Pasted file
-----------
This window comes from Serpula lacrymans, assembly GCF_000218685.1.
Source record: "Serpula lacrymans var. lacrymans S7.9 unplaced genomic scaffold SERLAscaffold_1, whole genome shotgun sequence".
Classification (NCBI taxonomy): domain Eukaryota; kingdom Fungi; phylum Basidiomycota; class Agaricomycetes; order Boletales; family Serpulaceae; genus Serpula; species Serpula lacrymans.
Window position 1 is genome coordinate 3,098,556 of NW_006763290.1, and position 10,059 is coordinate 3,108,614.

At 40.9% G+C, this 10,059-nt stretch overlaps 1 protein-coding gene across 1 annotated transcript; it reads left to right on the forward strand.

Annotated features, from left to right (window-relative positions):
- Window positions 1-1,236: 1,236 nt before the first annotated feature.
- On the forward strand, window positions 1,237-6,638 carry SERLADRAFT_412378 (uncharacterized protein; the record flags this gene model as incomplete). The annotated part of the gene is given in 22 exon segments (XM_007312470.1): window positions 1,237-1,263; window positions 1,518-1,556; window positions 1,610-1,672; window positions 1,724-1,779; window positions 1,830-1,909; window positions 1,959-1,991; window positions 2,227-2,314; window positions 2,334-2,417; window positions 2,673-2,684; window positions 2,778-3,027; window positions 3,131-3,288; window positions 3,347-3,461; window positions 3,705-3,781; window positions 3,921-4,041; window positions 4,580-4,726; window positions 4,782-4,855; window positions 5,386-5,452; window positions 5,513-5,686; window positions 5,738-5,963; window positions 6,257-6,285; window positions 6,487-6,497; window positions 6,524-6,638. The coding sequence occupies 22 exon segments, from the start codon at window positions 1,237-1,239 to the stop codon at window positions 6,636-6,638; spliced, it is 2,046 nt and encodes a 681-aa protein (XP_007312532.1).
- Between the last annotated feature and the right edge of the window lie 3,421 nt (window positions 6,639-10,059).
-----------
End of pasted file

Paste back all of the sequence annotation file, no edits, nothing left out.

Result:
This window comes from Serpula lacrymans, assembly GCF_000218685.1.
Source record: "Serpula lacrymans var. lacrymans S7.9 unplaced genomic scaffold SERLAscaffold_1, whole genome shotgun sequence".
Classification (NCBI taxonomy): domain Eukaryota; kingdom Fungi; phylum Basidiomycota; class Agaricomycetes; order Boletales; family Serpulaceae; genus Serpula; species Serpula lacrymans.
Window position 1 is genome coordinate 3,098,556 of NW_006763290.1, and position 10,059 is coordinate 3,108,614.

At 40.9% G+C, this 10,059-nt stretch overlaps 1 protein-coding gene across 1 annotated transcript; it reads left to right on the forward strand.

Annotated features, from left to right (window-relative positions):
- Window positions 1-1,236: 1,236 nt before the first annotated feature.
- On the forward strand, window positions 1,237-6,638 carry SERLADRAFT_412378 (uncharacterized protein; the record flags this gene model as incomplete). The annotated part of the gene is given in 22 exon segments (XM_007312470.1): window positions 1,237-1,263; window positions 1,518-1,556; window positions 1,610-1,672; window positions 1,724-1,779; window positions 1,830-1,909; window positions 1,959-1,991; window positions 2,227-2,314; window positions 2,334-2,417; window positions 2,673-2,684; window positions 2,778-3,027; window positions 3,131-3,288; window positions 3,347-3,461; window positions 3,705-3,781; window positions 3,921-4,041; window positions 4,580-4,726; window positions 4,782-4,855; window positions 5,386-5,452; window positions 5,513-5,686; window positions 5,738-5,963; window positions 6,257-6,285; window positions 6,487-6,497; window positions 6,524-6,638. The coding sequence occupies 22 exon segments, from the start codon at window positions 1,237-1,239 to the stop codon at window positions 6,636-6,638; spliced, it is 2,046 nt and encodes a 681-aa protein (XP_007312532.1).
- Between the last annotated feature and the right edge of the window lie 3,421 nt (window positions 6,639-10,059).